Thursday, February 9, 2012

Markov-based Reliability Models. Part 2.

Hello dear readers,

Let me continue with the Markov-based reliability models. This post discusses how the system-level reliability can be estimated with the help of control flow analysis. Roger C. Cheung  from the Bell Labs published one of the first articles devoted to this idea in 1980: "A USER-ORIENTED SOFTWARE RELIABILITY MODEL". In this post I would like to discuss this concept using a simple example.

Figure A

Assume that we have a system of three modules as it shown in Figure A. R. Cheung has used the term "modules", however, it can be any other software executable elements like methods, functions, services, or even activities of hardware. The key point: is that we know the control flow structure. 

Control flow of this example is rather simple: There is a decision block after the module 1 that defines witch of the modules will be executed next. Assume that we know the preliminary operational profile of this system: After execution of Module 1 in 5 cases of 10 the control will return to module 1, in 3 cases it will be passed to the module 3, and in 2 cases the module 2 will be executed. This information makes it possible to define the control flow of this system as a discrete time Markov chain. The state graph of this chain is shown in Figure B. Each node of this graph represents the execution of the corresponding module. This Markovian representation allows numerical computation of the probabilities of execution of each module. However, even without this computation we can see that Module 1 can be executed  several times, Module 2 will be executed only with the probability of 0.2, and Module 3 will be executed exactly one time, during the execution of the entire system. 

Figure BFigure C

The modules are considered to be faulty, and the faults can be activated during the execution of the modules. It is assumed that a fault activation results in the immediate failure of the system, as well as that we know the fault activation probabilities for each module: f1, f2, and f3 respectively.

The final goal is to compute the probability that the system will not fail during its execution. It is obvious that we have to consider two aspects, the probability of execution and the probability of fault activation for each module.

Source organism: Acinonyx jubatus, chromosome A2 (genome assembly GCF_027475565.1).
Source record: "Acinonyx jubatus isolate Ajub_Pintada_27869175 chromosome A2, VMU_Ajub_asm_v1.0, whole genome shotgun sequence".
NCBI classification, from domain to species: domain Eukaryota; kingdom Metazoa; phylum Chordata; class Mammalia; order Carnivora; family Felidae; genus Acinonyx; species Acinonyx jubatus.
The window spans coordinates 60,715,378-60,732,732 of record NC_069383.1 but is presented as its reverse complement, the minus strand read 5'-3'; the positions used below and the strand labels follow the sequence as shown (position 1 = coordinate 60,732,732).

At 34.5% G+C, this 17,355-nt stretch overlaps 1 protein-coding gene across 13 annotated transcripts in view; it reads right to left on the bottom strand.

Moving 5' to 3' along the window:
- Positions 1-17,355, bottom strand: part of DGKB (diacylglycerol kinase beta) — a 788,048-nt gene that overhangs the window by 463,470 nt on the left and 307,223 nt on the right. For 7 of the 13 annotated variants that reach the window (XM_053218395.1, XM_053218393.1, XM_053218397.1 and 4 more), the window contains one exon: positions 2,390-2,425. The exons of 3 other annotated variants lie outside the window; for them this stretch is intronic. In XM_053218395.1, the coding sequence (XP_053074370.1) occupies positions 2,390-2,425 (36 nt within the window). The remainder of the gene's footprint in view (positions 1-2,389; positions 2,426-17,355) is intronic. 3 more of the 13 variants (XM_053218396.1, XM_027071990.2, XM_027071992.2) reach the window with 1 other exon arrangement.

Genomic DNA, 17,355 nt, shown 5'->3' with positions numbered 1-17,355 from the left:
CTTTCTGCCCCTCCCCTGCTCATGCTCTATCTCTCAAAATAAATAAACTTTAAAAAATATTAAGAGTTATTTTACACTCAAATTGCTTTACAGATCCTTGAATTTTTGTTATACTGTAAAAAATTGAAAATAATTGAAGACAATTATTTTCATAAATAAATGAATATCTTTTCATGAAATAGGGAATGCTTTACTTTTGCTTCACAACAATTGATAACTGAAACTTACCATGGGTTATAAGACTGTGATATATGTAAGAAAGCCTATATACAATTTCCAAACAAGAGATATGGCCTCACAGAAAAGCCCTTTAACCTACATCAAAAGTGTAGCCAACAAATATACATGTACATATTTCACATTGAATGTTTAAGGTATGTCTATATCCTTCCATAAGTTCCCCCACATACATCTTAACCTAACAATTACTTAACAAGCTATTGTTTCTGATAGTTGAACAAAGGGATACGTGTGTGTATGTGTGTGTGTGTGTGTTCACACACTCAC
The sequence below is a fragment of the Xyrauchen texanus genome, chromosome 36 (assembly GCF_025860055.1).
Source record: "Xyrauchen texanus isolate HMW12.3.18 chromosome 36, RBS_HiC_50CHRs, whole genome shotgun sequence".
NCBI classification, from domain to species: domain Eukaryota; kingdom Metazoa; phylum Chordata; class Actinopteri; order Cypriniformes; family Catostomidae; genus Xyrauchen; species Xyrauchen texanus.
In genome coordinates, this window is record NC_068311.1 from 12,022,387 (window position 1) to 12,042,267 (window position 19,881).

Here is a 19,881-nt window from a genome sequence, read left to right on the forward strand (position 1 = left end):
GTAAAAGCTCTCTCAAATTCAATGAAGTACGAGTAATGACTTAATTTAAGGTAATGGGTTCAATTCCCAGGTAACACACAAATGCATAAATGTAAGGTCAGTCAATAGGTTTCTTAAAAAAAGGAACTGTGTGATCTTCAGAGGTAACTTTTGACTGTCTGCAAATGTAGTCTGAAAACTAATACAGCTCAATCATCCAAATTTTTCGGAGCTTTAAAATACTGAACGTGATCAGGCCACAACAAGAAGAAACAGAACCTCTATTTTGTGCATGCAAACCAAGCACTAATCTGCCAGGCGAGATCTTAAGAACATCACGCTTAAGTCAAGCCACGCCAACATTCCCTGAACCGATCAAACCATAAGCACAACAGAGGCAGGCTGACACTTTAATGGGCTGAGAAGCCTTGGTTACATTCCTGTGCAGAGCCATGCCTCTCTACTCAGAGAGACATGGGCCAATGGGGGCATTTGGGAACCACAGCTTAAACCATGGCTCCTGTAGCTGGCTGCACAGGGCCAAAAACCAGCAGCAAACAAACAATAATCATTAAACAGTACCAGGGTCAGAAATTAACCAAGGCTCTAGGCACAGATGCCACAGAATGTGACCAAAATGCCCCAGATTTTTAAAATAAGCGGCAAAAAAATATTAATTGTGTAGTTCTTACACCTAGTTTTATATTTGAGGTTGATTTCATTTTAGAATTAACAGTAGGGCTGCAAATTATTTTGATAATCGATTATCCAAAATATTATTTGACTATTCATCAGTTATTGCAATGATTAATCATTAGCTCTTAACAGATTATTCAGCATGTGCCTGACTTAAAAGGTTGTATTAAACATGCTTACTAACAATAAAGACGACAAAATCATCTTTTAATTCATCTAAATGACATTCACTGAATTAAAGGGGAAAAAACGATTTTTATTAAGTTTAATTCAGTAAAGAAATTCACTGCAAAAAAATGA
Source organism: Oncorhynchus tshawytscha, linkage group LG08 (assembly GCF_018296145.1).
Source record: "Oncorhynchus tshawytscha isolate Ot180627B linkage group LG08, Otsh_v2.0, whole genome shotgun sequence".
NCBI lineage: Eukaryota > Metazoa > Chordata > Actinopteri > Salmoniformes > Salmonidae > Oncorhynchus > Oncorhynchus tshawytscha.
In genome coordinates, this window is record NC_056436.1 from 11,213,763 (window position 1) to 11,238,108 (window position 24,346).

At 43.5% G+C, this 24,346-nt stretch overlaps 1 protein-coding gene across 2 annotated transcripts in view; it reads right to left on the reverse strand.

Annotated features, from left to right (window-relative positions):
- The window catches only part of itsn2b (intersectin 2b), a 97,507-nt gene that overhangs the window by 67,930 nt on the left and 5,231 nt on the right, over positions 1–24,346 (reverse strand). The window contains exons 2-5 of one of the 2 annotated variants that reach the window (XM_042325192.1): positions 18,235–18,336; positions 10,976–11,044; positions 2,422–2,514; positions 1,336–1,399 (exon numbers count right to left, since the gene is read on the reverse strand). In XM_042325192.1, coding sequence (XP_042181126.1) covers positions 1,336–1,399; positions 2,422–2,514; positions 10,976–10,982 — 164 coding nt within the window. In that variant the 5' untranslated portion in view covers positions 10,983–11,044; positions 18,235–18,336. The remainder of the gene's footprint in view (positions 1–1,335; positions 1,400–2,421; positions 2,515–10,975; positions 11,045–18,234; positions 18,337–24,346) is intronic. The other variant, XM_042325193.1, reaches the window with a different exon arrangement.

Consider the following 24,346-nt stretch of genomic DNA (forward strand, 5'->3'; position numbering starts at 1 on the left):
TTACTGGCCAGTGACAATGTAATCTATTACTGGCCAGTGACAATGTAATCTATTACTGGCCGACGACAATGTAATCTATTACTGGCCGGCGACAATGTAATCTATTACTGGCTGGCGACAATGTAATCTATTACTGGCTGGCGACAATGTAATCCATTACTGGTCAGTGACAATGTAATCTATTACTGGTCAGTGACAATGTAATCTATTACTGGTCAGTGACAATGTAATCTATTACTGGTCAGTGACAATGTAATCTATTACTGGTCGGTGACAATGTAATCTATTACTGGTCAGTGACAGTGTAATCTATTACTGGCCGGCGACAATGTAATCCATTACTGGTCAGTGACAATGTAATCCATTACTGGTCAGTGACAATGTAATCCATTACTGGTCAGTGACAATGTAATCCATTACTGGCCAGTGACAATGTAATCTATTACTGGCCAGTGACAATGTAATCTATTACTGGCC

Cheung proposes to transform the original state graph into the one shown in the Figure C. In oder to do that, we add two additional states, "OK" and "FAIL". After that, we add an arc from the node "State 3" to the node "OK", weighted with the probability 1-f3. This arc defines successful completion of system execution. Also, we add 3 arcs from each node of the original graph to the node "FAIL". These arcs are weighted with the corresponding probabilities of fault activation, f1, f2, and f3. The weights of the rest outgoing arcs are recomputed using the original proportion (see Figure C).

This new generated graph describes utilization of the system. It starts with the execution of the module 1 and ends with successful execution of the module 3 (State OK) or with a system failure (State FAIL). The mathematical framework of the absorbing discrete time Markov chains enables the computation of the probabilities of process completion in one of these two states (see this book chapter for details). It means that the probability that the process will end in "State OK" is exactly the desired reliability of this system.

In conclusion, I want to say that this model describes the most simple way of reliability estimation with respect to the system control flow and contains strong assumptions and restrictions such as: 

1) System control flow must satisfy the Markov property: Future states of the process depend only upon the present state, not on the sequence of previous events. 
2) Fault activations in each module are considered to be independent events. 
3) A fault activation results in immediate system failure.

and so on..

Nevertheless, keep in mind that it was presented in 1980! Nowadays, analysts use this idea to create more advanced reliability models that consider e.g. continues nature of system execution, conditional probabilities of fault activation, error propagation phenomena, and many other important factors.

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